The pupils contributed their perceptions of environmental and social problems and the changes having taken in the past as well as the changes that could possibly take place in future. They took new photos by themselves, collected old photos and produced drawings of positive and negative future scenarios. The results of the research education cooperation are: photo albums illustrated with comments of the pupils, DVDs with short films produced by themselves and card-games (quartets) for each region.

Methods

The main goal of the collaboration was to identify children’s perceptions and opinions concerning Global Change in urban, rural and mountain regions.
In the context of the Research Education Cooperation the pupils reflected on their local environment and surroundings and illustrated their positive and negative thoughts on these. They were supported in learning to think about their future. 

Outcomes

children in group

© Ika Darnhofer

The REC resulted in broad benefits for the pupils and teachers, both on an educational level and on the individual development. New perspectives and thoughts of the future evolved concerning environmental and social matters of their local surroundings and the researchers got ideas for their analytical approach and strategy development.
The cordial ambience of the cooperation was one of the main reasons for success.

Mutual benefits

boy gives presentation

Pupils: They learn to work creatively on the topic of Global Change and analyse local issues from their personal perspective. They enjoy participating in the project over a long period of time and having the chance to create their own animated DVD.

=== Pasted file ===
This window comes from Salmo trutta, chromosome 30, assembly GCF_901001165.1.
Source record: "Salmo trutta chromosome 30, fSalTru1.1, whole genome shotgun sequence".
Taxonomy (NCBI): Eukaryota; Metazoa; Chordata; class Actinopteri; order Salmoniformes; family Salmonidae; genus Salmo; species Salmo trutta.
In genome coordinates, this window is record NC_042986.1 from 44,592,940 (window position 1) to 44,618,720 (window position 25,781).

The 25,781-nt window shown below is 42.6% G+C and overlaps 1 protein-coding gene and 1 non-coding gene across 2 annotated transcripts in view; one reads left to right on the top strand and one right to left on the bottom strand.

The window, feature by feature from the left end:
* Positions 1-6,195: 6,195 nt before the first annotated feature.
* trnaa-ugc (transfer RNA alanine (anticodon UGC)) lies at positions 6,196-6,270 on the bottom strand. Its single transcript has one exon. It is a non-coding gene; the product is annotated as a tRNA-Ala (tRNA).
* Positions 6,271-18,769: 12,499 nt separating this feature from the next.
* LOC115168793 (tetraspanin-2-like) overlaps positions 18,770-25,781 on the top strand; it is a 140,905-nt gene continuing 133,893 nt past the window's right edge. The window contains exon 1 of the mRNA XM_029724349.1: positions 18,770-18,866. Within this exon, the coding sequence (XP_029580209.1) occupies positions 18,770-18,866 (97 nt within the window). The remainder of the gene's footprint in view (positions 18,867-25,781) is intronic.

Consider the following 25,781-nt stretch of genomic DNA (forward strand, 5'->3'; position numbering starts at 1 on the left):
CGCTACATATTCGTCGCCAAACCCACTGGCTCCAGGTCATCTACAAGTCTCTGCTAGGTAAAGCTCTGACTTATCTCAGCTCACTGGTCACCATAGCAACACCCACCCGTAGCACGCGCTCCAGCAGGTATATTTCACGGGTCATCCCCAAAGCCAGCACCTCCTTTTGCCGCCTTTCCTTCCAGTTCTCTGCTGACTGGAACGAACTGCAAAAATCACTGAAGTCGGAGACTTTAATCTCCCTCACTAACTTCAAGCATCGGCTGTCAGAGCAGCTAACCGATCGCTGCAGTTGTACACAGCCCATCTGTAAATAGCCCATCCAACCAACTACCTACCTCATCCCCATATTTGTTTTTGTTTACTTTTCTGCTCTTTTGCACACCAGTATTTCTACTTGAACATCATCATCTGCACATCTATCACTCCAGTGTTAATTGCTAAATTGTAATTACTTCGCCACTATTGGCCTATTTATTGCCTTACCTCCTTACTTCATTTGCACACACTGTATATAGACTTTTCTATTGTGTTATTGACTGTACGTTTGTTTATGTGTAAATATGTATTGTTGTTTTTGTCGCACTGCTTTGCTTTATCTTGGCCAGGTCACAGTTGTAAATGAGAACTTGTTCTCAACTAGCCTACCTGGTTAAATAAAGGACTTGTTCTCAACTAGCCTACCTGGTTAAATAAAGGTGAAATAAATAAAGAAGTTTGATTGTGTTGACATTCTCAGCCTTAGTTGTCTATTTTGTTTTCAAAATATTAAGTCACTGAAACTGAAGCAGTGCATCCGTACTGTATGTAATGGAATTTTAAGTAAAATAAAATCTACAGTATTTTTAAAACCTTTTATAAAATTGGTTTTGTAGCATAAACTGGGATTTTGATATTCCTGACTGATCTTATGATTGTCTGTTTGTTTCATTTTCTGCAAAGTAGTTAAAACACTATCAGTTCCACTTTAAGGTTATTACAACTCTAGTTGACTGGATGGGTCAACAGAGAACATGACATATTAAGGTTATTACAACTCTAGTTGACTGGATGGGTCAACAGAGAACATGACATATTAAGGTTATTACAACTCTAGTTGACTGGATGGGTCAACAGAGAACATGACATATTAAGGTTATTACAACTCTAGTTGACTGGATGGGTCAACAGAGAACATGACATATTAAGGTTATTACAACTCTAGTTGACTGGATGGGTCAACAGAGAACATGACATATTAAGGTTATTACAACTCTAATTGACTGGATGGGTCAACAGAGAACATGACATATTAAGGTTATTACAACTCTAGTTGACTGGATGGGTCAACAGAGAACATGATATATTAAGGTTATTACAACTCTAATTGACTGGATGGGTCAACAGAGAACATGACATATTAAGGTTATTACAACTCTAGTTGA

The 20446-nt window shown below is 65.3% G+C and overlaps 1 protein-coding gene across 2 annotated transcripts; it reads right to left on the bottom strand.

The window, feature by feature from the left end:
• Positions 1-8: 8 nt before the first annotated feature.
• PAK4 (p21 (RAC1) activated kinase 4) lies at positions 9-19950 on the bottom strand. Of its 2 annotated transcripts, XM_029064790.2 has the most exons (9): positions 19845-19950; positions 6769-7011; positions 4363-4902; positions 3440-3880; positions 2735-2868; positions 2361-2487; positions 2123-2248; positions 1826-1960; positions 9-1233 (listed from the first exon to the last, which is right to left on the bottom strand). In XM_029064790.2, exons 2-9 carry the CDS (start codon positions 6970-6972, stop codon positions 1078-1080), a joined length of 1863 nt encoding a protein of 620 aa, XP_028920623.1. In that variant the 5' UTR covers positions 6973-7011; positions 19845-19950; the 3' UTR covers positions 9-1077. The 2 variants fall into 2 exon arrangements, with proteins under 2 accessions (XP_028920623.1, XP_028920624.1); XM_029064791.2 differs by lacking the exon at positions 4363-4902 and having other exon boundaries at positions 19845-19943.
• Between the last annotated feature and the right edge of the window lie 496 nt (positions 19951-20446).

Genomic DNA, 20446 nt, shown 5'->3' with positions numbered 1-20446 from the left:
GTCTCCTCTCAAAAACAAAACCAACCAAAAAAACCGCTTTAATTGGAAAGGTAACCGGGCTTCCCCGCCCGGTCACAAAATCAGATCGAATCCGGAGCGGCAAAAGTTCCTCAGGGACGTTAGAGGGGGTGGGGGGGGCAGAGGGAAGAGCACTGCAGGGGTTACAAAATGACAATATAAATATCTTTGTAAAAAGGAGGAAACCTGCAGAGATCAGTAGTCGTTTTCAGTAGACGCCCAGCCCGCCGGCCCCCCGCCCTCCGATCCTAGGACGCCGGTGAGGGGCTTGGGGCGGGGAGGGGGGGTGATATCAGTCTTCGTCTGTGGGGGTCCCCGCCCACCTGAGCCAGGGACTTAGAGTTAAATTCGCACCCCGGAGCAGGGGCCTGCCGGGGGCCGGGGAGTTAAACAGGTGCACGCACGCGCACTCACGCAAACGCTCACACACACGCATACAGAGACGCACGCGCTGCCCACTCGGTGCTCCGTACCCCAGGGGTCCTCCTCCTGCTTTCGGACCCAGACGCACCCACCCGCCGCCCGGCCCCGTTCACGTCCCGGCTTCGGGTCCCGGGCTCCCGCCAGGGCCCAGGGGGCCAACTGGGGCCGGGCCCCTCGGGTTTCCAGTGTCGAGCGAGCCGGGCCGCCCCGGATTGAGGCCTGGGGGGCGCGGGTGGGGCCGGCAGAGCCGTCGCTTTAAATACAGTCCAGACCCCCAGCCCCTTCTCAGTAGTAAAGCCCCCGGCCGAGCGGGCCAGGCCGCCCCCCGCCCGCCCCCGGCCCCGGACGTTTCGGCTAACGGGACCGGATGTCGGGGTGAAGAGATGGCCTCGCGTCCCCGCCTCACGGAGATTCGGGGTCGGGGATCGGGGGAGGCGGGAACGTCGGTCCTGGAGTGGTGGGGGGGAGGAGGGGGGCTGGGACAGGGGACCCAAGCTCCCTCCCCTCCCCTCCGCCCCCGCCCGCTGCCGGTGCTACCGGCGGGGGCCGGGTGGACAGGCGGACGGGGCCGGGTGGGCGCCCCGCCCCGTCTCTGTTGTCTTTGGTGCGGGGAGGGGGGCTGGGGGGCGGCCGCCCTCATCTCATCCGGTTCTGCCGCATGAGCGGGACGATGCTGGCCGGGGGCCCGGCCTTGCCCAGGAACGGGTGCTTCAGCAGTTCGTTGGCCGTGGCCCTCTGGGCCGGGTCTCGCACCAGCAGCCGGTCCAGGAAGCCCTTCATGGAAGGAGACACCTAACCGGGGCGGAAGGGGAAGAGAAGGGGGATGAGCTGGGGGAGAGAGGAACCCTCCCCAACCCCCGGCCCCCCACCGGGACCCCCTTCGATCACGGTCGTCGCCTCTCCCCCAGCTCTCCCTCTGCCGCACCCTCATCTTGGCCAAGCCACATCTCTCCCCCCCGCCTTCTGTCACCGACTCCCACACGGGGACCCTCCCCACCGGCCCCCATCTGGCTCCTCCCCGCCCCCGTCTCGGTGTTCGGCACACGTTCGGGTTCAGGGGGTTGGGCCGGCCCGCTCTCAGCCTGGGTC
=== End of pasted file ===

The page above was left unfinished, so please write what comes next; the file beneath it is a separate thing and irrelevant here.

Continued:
Teachers: They experience a new method of teaching in cooperation with researchers as having benefits as to competence building and motivation. Their feedback is that it is very inspiring to experience the big interest of parents and community council as well as the publicity effects for the schools.

Researchers: The cooperation allows them to take into account the perceptions of the pupils being the generation of tomorrow and to learn more about their priorities and visions. The local and regional embedment of the research definitely profited from the partnership with the schools and they made the experience that some precious stimulation for the research processes resulted directly from the discussion with their young colleagues.

Evaluation /feedbacks

 The process as well as the results of the cooperation process between researchers, teachers and pupils was an important part of the compulsory ongoing project evaluation. Due to the fact, that the obligatory involvement of schools in the projects of this research program was something completely new and rather experimental, the performance of the collaboration has been watched and analysed with high interest. Several reports, a conference contribution and two publications on REC experiences were generated in this project.

Limits and possibilities

Children working in groups

Only 5% of research project-budget was dedicated for financing the time investment of the researchers in the Research Education Cooperation and the necessary equipment. The researchers strongly recommend higher budgeting of the REC because by far much more time was dedicated to the REC than financed by the ministry.

Links

  • Other project from Germany
  • Other projects for 11 to 16 year old students
  • Other projects for 16 to 22 year old students